How do you calculate the relative atomic mass of isotopes?

1 Answer
Jul 10, 2017

This is basically a ratio math problem.


This is basically a ratio math problem. We combine known percentages of have several different masses into a weighted-average mass by multiplying each mass by the weight percent and adding them up.

For example, Thallium consists of 29.5% Tl-203 and 70.5% Tl-205. What is the relative atomic mass of thallium? We have two different masses and a known percentage of each.

0.295 x 203 + 0.705 x 205 = 59.885 + 144.525 = 204.4 This is what we would expect – a slight “shift” to the higher mass from the 50/50 average of 204 because of the larger percentage of Tl 205 in the sample.

NOTE that this doesn't mean that any atom of an element is actually this value! Individual atoms will have the specific masses as indicated by our isotope analysis. The “average” value is used as a general calculation approximation for the element. Specific research objectives often require precise knowledge of the actual mass value of an element under study.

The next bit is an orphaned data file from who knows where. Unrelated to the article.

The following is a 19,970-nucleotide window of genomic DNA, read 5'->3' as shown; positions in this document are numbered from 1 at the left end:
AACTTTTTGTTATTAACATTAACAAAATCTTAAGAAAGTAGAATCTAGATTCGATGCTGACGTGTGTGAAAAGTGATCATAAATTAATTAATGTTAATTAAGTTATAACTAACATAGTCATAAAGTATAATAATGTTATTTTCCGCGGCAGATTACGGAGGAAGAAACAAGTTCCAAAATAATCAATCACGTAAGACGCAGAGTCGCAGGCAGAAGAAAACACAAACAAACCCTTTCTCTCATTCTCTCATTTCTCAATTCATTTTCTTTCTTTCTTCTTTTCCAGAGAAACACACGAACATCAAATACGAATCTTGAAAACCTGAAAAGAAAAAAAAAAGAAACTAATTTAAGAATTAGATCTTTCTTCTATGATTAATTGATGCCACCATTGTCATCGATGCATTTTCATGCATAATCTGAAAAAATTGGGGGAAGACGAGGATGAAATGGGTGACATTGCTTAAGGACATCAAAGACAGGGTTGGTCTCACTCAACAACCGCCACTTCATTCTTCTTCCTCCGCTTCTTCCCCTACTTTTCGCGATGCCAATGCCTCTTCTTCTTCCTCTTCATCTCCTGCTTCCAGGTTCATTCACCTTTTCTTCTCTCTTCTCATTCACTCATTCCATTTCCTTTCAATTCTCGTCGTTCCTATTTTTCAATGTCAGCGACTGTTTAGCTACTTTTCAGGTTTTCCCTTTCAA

If you want to calculate the relative amounts OF different isotopes in a sample, the process is essentially reversed. By reacting a known mass of an element with another known quantity (e.g. forming chlorides) you can compare the before/after masses to find tihe relative amounts of the isotopes.

An element or compound could also be analyzed by a mass spectrometer, which separates the isotopes by mass and indicates the relative amount by the amount of signal generated by each isotope.